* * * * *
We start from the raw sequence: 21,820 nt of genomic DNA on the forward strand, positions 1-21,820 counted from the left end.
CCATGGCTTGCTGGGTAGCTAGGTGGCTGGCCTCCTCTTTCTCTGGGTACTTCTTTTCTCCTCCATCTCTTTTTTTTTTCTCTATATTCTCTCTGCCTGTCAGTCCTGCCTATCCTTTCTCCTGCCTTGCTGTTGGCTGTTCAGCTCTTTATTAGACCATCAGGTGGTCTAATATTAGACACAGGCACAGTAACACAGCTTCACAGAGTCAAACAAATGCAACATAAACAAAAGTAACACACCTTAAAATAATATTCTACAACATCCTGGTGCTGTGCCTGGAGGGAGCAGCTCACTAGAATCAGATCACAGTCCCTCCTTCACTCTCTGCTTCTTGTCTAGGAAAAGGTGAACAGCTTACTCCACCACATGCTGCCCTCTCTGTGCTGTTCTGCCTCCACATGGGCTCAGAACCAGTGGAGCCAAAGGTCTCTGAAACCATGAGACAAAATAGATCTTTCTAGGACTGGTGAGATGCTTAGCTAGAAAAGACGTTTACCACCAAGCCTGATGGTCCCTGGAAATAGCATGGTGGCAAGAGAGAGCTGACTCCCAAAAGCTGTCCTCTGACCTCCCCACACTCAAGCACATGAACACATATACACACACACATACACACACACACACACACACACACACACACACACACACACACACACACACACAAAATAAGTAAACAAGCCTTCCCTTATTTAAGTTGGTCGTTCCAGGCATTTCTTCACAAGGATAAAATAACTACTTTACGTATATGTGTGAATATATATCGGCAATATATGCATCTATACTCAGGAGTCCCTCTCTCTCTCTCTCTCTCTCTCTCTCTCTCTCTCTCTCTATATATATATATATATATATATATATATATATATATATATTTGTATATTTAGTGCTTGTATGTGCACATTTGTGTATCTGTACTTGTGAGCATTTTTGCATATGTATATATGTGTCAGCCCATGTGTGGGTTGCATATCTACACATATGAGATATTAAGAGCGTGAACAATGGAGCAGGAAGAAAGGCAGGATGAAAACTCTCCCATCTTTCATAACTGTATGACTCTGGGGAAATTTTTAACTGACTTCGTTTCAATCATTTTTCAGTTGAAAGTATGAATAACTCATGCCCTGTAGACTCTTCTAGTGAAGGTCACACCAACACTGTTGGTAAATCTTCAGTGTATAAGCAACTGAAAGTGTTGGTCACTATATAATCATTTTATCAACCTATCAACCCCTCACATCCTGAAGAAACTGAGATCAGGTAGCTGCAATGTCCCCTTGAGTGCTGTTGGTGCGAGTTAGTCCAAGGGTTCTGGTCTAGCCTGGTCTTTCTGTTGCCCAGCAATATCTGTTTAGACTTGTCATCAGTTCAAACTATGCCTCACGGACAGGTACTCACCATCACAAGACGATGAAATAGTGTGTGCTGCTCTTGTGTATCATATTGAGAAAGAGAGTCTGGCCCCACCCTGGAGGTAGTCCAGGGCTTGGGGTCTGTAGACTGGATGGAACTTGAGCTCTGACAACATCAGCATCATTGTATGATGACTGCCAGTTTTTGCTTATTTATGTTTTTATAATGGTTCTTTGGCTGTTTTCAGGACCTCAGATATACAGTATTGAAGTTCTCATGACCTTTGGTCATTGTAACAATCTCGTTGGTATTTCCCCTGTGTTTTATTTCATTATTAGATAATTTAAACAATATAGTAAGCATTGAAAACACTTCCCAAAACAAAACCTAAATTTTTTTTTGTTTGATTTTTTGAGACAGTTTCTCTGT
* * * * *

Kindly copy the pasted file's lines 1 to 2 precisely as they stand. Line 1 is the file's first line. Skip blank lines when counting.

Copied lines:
We start from the raw sequence: 21,820 nt of genomic DNA on the forward strand, positions 1-21,820 counted from the left end.
CCATGGCTTGCTGGGTAGCTAGGTGGCTGGCCTCCTCTTTCTCTGGGTACTTCTTTTCTCCTCCATCTCTTTTTTTTTTCTCTATATTCTCTCTGCCTGTCAGTCCTGCCTATCCTTTCTCCTGCCTTGCTGTTGGCTGTTCAGCTCTTTATTAGACCATCAGGTGGTCTAATATTAGACACAGGCACAGTAACACAGCTTCACAGAGTCAAACAAATGCAACATAAACAAAAGTAACACACCTTAAAATAATATTCTACAACATCCTGGTGCTGTGCCTGGAGGGAGCAGCTCACTAGAATCAGATCACAGTCCCTCCTTCACTCTCTGCTTCTTGTCTAGGAAAAGGTGAACAGCTTACTCCACCACATGCTGCCCTCTCTGTGCTGTTCTGCCTCCACATGGGCTCAGAACCAGTGGAGCCAAAGGTCTCTGAAACCATGAGACAAAATAGATCTTTCTAGGACTGGTGAGATGCTTAGCTAGAAAAGACGTTTACCACCAAGCCTGATGGTCCCTGGAAATAGCATGGTGGCAAGAGAGAGCTGACTCCCAAAAGCTGTCCTCTGACCTCCCCACACTCAAGCACATGAACACATATACACACACACATACACACACACACACACACACACACACACACACACACACACACACACACACACAAAATAAGTAAACAAGCCTTCCCTTATTTAAGTTGGTCGTTCCAGGCATTTCTTCACAAGGATAAAATAACTACTTTACGTATATGTGTGAATATATATCGGCAATATATGCATCTATACTCAGGAGTCCCTCTCTCTCTCTCTCTCTCTCTCTCTCTCTCTCTCTCTCTATATATATATATATATATATATATATATATATATATATATTTGTATATTTAGTGCTTGTATGTGCACATTTGTGTATCTGTACTTGTGAGCATTTTTGCATATGTATATATGTGTCAGCCCATGTGTGGGTTGCATATCTACACATATGAGATATTAAGAGCGTGAACAATGGAGCAGGAAGAAAGGCAGGATGAAAACTCTCCCATCTTTCATAACTGTATGACTCTGGGGAAATTTTTAACTGACTTCGTTTCAATCATTTTTCAGTTGAAAGTATGAATAACTCATGCCCTGTAGACTCTTCTAGTGAAGGTCACACCAACACTGTTGGTAAATCTTCAGTGTATAAGCAACTGAAAGTGTTGGTCACTATATAATCATTTTATCAACCTATCAACCCCTCACATCCTGAAGAAACTGAGATCAGGTAGCTGCAATGTCCCCTTGAGTGCTGTTGGTGCGAGTTAGTCCAAGGGTTCTGGTCTAGCCTGGTCTTTCTGTTGCCCAGCAATATCTGTTTAGACTTGTCATCAGTTCAAACTATGCCTCACGGACAGGTACTCACCATCACAAGACGATGAAATAGTGTGTGCTGCTCTTGTGTATCATATTGAGAAAGAGAGTCTGGCCCCACCCTGGAGGTAGTCCAGGGCTTGGGGTCTGTAGACTGGATGGAACTTGAGCTCTGACAACATCAGCATCATTGTATGATGACTGCCAGTTTTTGCTTATTTATGTTTTTATAATGGTTCTTTGGCTGTTTTCAGGACCTCAGATATACAGTATTGAAGTTCTCATGACCTTTGGTCATTGTAACAATCTCGTTGGTATTTCCCCTGTGTTTTATTTCATTATTAGATAATTTAAACAATATAGTAAGCATTGAAAACACTTCCCAAAACAAAACCTAAATTTTTTTTTGTTTGATTTTTTGAGACAGTTTCTCTGT